It is the morning after another Senior Day win for Dana Altman and the Creighton Bluejays, and my heart and head are waging a back-and-forth battle. The Jays have picked the most enticing time of the year to string together their first three-game winning streak of the season. So the question becomes which was an aberration: Creighton’s last three games, or half of the previous 27 that preceded the win streak?
That was a question I told myself I’d try to answer on Sunday; Saturday evening called for celebrating the win and the seniors that played their final games in front of the Qwest Center Omaha crowd. One of those three gentlemen, Justin Carter, put together one of his best all-around efforts of the season. His 17 points and 6 rebounds were both second highest for the Bluejays, and his 17 points marked the fourth time in five games he has scored in double figures.
Carter’s stats were dwarfed slightly only by Kenny Lawson’s. The junior post player, who most likely will earn some sort of All-MVC consideration this week, put up 20 points and grabbed 8 rebounds, 2 boards short of compiling his third straight double-double. Lawson has scored in double figures in each of his last seven games, during which he has a 16.1 ppg scoring average. Additionally, he has averaged exactly 7 rebounds during each of those seven games. Against Bradley, he missed just 1 field goal and 1 free throw, and hit the only 3-pointer he took (he’s 3-5 from long range for the season, with all the attempts coming during the past two weeks).
But for the second straight game, it was two members of the underclassmen group that had great efforts (the type of efforts from freshmen and sophomores that are critical to offering assistance to upperclassmen star players during a potential three-day run through the conference tournament).
He only scored 3 points in his first ever start at Creighton (last weekend against Loyola), but frosh Ethan Wragge scored 9 points (including a huge 3-pointer late in the game) in 27 minutes against Southern Illinois and then went off for 12 points in 12 minutes against the Braves. Other than Lawson, Wragge is Creighton’s best shooter, and easily the Jays’ most consistent threat from 3-point range. He is also a scrappy defender, one who is trying to learn where he needs to be but is never short on tenacity and effort. Much to his detriment, the officials often see this fire as fouling, and he has consistently found himself in foul trouble all season. Still, Wragge has to see increased minutes for the Bluejays to be effective offensively, because he can stretch defenses with his shooting range.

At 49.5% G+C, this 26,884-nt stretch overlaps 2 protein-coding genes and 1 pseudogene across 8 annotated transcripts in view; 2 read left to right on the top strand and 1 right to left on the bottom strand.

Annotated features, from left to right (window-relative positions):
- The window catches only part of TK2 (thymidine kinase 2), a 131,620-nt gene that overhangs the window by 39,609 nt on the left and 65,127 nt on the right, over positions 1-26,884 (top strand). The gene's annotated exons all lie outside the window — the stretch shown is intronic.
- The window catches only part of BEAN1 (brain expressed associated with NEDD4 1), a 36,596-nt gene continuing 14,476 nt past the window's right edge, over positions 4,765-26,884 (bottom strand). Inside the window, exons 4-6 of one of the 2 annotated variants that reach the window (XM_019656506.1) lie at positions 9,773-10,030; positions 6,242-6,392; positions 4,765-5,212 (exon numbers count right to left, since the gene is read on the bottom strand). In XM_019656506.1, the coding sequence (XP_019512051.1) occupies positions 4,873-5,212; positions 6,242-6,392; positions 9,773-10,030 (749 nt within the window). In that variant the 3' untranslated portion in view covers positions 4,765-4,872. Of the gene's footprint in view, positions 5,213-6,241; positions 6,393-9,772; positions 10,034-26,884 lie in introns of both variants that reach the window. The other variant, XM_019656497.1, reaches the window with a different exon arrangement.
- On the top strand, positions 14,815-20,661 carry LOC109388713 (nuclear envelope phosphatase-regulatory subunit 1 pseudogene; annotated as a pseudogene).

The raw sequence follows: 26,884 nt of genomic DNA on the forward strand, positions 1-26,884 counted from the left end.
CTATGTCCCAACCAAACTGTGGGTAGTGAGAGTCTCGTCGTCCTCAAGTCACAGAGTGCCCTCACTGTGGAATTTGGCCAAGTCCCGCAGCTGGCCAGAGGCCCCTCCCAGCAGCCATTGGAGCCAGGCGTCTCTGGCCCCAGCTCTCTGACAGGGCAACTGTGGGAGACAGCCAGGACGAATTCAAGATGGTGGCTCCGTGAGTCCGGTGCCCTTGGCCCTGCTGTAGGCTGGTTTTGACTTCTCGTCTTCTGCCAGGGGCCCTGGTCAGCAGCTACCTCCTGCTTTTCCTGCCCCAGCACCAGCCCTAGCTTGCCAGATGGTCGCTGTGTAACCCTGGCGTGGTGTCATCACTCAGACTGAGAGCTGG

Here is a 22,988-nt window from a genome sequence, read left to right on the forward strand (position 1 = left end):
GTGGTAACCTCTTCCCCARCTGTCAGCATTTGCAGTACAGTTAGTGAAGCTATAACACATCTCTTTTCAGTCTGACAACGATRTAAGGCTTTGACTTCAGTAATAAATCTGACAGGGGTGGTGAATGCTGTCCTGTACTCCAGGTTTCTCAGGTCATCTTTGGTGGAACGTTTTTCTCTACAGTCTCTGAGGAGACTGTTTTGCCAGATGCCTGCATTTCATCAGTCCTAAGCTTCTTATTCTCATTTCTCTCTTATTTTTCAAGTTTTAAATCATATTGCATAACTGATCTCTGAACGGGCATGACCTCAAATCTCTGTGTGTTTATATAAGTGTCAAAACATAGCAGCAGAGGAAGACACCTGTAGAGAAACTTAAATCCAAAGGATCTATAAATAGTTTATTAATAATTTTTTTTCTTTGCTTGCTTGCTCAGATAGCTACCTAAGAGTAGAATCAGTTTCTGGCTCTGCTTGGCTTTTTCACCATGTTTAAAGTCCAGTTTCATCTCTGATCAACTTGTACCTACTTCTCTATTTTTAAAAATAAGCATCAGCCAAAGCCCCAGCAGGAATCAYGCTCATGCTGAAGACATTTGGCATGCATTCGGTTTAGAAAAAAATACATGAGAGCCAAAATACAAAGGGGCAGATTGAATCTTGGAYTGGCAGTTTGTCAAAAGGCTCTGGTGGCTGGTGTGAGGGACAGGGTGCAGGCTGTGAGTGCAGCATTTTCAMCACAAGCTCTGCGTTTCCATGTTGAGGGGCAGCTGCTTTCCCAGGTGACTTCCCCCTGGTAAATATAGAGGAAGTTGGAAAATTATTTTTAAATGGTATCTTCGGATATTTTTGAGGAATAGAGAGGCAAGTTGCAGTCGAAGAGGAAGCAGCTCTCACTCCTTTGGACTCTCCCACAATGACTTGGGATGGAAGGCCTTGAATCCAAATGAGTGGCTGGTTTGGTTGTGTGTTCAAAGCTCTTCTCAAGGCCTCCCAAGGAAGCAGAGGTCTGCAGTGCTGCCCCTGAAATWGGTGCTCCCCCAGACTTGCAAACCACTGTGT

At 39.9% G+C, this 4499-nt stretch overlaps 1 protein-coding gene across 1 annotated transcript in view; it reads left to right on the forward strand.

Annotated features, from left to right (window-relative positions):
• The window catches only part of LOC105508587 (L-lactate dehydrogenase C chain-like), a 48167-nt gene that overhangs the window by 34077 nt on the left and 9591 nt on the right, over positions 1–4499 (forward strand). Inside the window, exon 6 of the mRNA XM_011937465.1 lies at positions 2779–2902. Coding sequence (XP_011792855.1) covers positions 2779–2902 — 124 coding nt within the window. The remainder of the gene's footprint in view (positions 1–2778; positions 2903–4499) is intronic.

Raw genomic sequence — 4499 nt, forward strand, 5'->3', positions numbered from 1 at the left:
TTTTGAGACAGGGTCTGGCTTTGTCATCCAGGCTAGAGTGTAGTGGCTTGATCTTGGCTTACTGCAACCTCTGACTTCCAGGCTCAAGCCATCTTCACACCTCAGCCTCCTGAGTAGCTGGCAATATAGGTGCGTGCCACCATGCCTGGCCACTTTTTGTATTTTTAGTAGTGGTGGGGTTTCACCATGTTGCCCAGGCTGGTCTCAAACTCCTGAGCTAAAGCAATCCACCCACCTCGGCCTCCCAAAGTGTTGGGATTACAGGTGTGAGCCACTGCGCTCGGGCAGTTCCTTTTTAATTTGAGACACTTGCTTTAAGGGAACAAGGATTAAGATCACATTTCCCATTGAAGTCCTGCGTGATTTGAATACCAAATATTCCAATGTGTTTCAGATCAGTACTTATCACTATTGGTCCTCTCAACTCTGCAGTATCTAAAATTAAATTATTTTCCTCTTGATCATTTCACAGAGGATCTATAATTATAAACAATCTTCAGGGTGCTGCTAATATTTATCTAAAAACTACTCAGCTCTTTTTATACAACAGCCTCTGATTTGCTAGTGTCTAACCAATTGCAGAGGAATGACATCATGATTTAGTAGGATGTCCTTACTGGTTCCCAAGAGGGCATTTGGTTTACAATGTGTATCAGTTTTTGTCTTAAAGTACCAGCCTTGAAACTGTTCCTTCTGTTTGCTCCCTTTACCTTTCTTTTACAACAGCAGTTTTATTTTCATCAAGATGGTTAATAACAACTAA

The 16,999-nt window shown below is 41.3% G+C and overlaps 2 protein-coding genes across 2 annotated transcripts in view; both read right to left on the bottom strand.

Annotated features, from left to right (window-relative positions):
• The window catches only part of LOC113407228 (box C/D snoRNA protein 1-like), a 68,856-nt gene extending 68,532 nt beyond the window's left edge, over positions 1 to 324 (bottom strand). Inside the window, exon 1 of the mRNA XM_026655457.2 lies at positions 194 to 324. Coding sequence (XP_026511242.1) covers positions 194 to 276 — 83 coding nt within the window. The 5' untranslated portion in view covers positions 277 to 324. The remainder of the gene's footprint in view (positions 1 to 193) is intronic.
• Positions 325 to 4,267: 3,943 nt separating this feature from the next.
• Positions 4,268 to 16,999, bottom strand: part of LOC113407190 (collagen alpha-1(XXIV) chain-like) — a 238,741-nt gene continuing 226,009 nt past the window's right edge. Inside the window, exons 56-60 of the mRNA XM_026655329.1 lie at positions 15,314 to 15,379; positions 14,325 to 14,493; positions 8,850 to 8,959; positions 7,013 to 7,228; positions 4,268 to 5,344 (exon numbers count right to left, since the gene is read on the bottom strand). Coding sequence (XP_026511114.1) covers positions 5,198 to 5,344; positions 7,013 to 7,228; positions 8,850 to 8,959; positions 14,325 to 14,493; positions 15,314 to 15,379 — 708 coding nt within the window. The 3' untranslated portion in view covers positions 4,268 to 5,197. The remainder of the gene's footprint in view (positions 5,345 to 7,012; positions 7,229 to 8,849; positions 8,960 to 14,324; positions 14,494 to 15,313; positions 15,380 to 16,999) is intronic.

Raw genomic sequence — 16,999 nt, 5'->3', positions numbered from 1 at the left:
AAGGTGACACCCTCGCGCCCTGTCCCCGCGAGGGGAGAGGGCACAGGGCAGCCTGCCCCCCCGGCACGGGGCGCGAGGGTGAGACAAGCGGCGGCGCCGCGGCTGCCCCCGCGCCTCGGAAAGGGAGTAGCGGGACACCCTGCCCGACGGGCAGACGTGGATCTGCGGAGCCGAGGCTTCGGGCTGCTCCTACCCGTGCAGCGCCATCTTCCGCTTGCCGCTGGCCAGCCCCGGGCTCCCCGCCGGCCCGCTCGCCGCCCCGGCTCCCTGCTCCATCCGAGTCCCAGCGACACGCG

A game after scoring a career-high 22 points, and seemingly beating the Salukis single-handedly down the stretch, sophomore Antoine Young set career-best marks against Bradley in two other meaningful categories. For the first time in his career, he dished 8 assists, due to equal parts his vision and aggressiveness getting the ball to teammates and his fellow Bluejays knocking down some shots. Young also grabbed 5 rebounds, his best single-game effort on the boards. Plus, Young made all 4 free throws he attempted against the Braves. In his past three games, he has gone from missing 2 at the charity stripe (3-5 vs. Loyola) to missing 1 (8-9 against SIU) to being perfect from the line against Bradley. Young committed 2 turnovers against the Braves but got those back via 2 steals, his second straight game swiping 2 takeaways.
None of the aforementioned players are perfect, mind you. Lawson, while steady, has been outperformed in some games by statistically lesser foes. Carter is playing undersized at his position. Wragge fouls … a lot. And Young tends to dribble to the left, his natural side, and looks at least a little uncomfortable going right. He might not be, and it could just be a habit thing, but one would think if Young sprinkled in a bit more right-handed drives to the hoop, and he continued to hit his free throws, he’d be among the more unstoppable players in the Valley. Heck, the Salukis can’t even stop him when they know he is going left!